DG: I thought that your poem Ode to ChatGPT was fascinating. Can you expand on what led you to write this poem?
LC: I wrote “Ode to ChatGPT” at a time when the emerging AI tool was causing widespread attention for its seemingly human-like writing abilities. Amidst the growing excitement, my poem intended to sarcastically discredit the idea that ChatGPT could rival human creativity in poetry and prose. I aimed to highlight the creativity inherent to the human mind—a quality that AI, at least for now, struggles to replicate authentically. Yes, it’s true: ChatGPT can’t generate any poems that aren’t in stanzas of ABAB rhyme scheme. “Ode to ChatGPT” was my playful nod to the limitations of AI in capturing the full spectrum of human poetic expression.
DG: In your bio you mention that you take inspiration from poets like Langston Hughes, Naomi Shihab Nye, and Louise Glück. How have these poets inspired you?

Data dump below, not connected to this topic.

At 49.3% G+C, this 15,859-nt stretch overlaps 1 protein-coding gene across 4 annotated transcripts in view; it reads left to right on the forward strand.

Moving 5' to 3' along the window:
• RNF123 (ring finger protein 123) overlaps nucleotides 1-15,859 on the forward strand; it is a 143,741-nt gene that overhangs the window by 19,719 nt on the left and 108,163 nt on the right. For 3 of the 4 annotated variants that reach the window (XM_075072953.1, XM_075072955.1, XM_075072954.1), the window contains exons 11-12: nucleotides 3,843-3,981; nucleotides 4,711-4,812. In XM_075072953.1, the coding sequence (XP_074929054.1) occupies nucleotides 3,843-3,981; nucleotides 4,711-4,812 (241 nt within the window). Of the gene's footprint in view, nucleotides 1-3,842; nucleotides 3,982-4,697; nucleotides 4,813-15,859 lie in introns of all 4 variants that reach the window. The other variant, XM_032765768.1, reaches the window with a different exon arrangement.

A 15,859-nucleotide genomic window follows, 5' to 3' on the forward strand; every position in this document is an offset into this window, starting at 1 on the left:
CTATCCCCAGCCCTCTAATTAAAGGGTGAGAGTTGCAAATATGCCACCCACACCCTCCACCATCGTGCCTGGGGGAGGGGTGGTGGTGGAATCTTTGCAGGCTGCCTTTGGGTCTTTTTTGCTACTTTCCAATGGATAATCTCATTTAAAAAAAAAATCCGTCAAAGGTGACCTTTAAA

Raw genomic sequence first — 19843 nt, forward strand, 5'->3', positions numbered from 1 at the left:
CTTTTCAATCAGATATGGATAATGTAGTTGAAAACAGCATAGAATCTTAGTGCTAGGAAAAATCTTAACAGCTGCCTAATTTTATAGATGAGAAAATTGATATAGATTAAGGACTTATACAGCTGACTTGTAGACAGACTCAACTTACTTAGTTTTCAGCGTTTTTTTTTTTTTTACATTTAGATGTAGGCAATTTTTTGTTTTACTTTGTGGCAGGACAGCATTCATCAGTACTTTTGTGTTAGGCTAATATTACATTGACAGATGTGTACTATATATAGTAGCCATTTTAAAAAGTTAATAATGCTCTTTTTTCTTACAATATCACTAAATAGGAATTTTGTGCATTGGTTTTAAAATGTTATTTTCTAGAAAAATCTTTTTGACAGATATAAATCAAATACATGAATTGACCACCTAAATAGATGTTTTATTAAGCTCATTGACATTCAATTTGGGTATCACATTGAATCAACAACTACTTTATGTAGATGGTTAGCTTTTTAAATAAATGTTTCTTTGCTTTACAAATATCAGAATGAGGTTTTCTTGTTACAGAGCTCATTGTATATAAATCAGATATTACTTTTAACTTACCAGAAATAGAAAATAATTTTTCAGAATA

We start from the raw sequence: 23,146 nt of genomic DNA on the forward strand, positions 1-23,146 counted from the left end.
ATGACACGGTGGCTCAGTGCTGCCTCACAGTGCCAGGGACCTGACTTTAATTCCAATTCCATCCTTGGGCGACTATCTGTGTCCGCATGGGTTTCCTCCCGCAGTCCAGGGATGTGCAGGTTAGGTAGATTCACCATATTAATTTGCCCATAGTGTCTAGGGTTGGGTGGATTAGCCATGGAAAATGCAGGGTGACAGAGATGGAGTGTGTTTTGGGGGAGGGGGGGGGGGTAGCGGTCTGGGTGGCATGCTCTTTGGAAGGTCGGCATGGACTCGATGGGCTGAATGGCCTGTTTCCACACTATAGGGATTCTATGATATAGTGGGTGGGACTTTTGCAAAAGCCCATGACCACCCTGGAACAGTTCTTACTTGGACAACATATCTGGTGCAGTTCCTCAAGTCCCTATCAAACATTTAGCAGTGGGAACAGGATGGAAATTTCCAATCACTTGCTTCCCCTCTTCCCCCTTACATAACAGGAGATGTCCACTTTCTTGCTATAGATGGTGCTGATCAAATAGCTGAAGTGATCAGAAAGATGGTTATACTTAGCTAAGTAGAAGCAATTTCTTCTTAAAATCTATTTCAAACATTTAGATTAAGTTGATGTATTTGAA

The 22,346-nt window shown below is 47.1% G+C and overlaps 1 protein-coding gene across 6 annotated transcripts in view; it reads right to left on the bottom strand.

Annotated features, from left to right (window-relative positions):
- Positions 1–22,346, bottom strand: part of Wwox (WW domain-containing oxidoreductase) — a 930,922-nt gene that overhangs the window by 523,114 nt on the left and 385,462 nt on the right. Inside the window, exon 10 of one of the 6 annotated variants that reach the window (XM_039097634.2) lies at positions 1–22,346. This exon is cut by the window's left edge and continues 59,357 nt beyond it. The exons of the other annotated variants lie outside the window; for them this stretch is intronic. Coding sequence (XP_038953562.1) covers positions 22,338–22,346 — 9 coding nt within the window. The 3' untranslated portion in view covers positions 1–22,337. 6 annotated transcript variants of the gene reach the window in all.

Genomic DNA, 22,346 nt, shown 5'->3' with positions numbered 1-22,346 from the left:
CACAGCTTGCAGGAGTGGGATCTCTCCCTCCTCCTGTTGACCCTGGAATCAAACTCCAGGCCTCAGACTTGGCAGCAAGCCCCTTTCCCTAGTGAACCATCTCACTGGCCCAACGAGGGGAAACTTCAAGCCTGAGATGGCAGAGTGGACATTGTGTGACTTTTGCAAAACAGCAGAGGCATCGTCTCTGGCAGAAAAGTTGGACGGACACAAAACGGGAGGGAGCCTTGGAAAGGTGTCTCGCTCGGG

LC: Hughes’ ability to capture social issues in simple yet powerful language taught me the importance of accessibility in poetry. Nye’s work, which often turns mundane moments into interesting narratives, inspired me to observe and find poetry in everyday life. Lastly, Glück’s raw and honest exploration of personal themes encouraged me to delve deeply into my own experiences. Their influence is evident in my thematic choices, the narrative style of my poems, and the way I strive to blend personal introspection with broader themes.
DG: How have your experiences with getting published changed the way that you write?
LC: Having my work published has significantly boosted my confidence as a poet. Initially, I often questioned the value and appeal of my work, but seeing my poetry in print validated my creative endeavors. This acknowledgment from the literary world encouraged me to take bolder risks in my writing. With each publication, I’ve grown more assured in my voice and style, feeling inspired to explore more in-depth themes and experiment with various poetic forms. The positive feedback and constructive criticism from editors and readers have been vital to this growth, helping me to see my work from different perspectives. This journey of being published has transformed me from a hesitant writer to a confident poet, proud of my work and eager to share it with a wider audience.